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In this Nov. 10, 2013, photo, U.S. Secretary of State John Kerry steps aboard his aircraft in Geneva, Switzerland. Nuclear talks with Iran have failed to reach agreement, but Kerry said differences between Tehran and six world powers made "significant progress." For President Barack Obama, the Iranian nuclear deal he covets now depends in part on his ability to keep a lid on hard-liners on Capitol Hill and an array of anxious allies abroad, including Israel, the Persian Gulf states, and even France.  (AP Photo/Jason Reed, Pool)
Photo by: Jason Reed
In this Nov. 10, 2013, photo, U.S. Secretary of State John Kerry steps aboard his aircraft in Geneva, Switzerland. Nuclear talks with Iran have failed to reach agreement, but Kerry said differences between Tehran and six world powers made "significant progress." For President Barack Obama, the Iranian nuclear deal he covets now depends in part on his ability to keep a lid on hard-liners on Capitol Hill and an array of anxious allies abroad, including Israel, the Persian Gulf states, and even France. (AP Photo/Jason Reed, Pool)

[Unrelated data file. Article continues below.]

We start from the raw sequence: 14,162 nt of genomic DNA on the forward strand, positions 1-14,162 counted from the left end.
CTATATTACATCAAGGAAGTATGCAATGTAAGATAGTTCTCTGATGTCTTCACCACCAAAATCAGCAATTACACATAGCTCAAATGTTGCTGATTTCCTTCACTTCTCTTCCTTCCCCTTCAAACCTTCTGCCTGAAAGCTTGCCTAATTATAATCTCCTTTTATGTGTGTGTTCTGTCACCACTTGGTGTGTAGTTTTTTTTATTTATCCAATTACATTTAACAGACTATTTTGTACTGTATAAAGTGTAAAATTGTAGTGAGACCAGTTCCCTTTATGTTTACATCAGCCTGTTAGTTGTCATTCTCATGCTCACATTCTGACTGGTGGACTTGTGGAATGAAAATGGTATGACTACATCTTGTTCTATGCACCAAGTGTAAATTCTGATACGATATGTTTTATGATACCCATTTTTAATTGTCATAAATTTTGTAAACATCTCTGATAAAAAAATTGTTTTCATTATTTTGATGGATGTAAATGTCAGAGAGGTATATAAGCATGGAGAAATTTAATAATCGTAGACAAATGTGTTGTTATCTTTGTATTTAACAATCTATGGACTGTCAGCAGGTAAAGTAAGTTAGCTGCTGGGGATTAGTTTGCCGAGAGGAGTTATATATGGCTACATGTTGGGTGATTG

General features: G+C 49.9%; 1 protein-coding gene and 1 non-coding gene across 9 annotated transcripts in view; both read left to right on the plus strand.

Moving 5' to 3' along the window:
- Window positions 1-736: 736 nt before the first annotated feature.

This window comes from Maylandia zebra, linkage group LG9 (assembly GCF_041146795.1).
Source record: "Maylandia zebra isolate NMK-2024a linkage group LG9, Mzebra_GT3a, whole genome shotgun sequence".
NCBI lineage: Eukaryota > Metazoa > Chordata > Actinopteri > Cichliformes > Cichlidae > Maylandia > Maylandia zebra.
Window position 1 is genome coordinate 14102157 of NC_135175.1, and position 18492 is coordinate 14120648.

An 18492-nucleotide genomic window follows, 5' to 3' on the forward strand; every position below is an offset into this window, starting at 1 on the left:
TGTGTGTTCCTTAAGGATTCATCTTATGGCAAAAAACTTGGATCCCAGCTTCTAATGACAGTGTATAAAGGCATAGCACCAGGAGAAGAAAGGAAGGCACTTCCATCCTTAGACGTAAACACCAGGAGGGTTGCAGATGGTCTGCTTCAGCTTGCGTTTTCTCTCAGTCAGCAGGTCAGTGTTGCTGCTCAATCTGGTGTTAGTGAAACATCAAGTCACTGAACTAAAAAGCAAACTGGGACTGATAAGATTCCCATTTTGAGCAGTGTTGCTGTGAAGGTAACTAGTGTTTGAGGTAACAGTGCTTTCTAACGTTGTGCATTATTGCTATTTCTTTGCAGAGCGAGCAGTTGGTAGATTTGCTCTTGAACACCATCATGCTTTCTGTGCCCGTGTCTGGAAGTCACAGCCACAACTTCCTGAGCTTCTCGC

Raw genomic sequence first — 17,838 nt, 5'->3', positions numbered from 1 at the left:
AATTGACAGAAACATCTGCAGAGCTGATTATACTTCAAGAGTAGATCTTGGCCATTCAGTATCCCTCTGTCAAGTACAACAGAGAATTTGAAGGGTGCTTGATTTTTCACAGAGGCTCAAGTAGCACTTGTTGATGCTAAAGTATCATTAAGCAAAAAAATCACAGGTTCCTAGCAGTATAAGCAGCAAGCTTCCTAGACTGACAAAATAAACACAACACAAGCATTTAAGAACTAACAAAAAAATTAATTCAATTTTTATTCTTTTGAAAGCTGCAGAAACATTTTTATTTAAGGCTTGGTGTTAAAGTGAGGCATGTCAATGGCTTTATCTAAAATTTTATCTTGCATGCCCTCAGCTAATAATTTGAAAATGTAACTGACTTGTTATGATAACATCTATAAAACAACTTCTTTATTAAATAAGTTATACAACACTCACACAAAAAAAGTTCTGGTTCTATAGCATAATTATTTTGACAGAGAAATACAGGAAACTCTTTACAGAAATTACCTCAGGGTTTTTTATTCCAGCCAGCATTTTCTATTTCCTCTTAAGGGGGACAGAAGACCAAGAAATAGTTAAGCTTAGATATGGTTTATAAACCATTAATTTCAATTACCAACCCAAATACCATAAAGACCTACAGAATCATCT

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LeBron James' 'I can't breathe' T-shirt the latest display of politics on the playing field

Cleveland Cavaliers superstar LeBron James on Monday night during pregame warmups wore an “I can’t breathe” T-shirt, referring to Eric Garner, who died after a New York police officer placed him in a chokehold during an arrest for selling loose cigarettes. The shirt, one of several featuring the slogan that have been seen around the league in recent days after a grand jury declined to indict the officer last week, is just one in a long history of political statements made by athletes on the playing field. Here are some others.